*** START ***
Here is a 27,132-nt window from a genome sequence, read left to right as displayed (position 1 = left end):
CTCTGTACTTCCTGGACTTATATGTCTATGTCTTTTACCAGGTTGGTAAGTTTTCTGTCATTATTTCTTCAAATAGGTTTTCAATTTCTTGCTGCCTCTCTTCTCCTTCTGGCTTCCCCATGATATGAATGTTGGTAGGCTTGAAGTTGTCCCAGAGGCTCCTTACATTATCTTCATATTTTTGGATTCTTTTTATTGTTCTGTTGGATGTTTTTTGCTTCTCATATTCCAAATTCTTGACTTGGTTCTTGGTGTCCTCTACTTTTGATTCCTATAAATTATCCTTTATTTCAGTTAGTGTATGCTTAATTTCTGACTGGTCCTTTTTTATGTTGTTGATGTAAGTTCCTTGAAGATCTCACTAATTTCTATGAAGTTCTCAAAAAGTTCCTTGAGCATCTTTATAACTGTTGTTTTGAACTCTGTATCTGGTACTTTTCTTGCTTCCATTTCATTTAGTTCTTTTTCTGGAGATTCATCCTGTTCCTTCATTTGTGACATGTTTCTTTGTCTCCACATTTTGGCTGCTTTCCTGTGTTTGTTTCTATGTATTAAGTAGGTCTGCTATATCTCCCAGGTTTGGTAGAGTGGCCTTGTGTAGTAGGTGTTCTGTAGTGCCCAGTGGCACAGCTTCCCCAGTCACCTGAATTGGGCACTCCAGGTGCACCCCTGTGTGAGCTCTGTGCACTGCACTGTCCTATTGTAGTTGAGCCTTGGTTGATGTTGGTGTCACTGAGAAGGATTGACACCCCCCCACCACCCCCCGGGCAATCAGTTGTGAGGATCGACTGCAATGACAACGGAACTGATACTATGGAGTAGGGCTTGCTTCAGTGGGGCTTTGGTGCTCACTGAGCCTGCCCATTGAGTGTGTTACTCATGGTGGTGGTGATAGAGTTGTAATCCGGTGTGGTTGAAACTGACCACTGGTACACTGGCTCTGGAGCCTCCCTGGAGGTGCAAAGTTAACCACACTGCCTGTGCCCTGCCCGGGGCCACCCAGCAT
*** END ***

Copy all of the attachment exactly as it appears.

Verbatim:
Here is a 27,132-nt window from a genome sequence, read left to right as displayed (position 1 = left end):
CTCTGTACTTCCTGGACTTATATGTCTATGTCTTTTACCAGGTTGGTAAGTTTTCTGTCATTATTTCTTCAAATAGGTTTTCAATTTCTTGCTGCCTCTCTTCTCCTTCTGGCTTCCCCATGATATGAATGTTGGTAGGCTTGAAGTTGTCCCAGAGGCTCCTTACATTATCTTCATATTTTTGGATTCTTTTTATTGTTCTGTTGGATGTTTTTTGCTTCTCATATTCCAAATTCTTGACTTGGTTCTTGGTGTCCTCTACTTTTGATTCCTATAAATTATCCTTTATTTCAGTTAGTGTATGCTTAATTTCTGACTGGTCCTTTTTTATGTTGTTGATGTAAGTTCCTTGAAGATCTCACTAATTTCTATGAAGTTCTCAAAAAGTTCCTTGAGCATCTTTATAACTGTTGTTTTGAACTCTGTATCTGGTACTTTTCTTGCTTCCATTTCATTTAGTTCTTTTTCTGGAGATTCATCCTGTTCCTTCATTTGTGACATGTTTCTTTGTCTCCACATTTTGGCTGCTTTCCTGTGTTTGTTTCTATGTATTAAGTAGGTCTGCTATATCTCCCAGGTTTGGTAGAGTGGCCTTGTGTAGTAGGTGTTCTGTAGTGCCCAGTGGCACAGCTTCCCCAGTCACCTGAATTGGGCACTCCAGGTGCACCCCTGTGTGAGCTCTGTGCACTGCACTGTCCTATTGTAGTTGAGCCTTGGTTGATGTTGGTGTCACTGAGAAGGATTGACACCCCCCCACCACCCCCCGGGCAATCAGTTGTGAGGATCGACTGCAATGACAACGGAACTGATACTATGGAGTAGGGCTTGCTTCAGTGGGGCTTTGGTGCTCACTGAGCCTGCCCATTGAGTGTGTTACTCATGGTGGTGGTGATAGAGTTGTAATCCGGTGTGGTTGAAACTGACCACTGGTACACTGGCTCTGGAGCCTCCCTGGAGGTGCAAAGTTAACCACACTGCCTGTGCCCTGCCCGGGGCCACCCAGCAT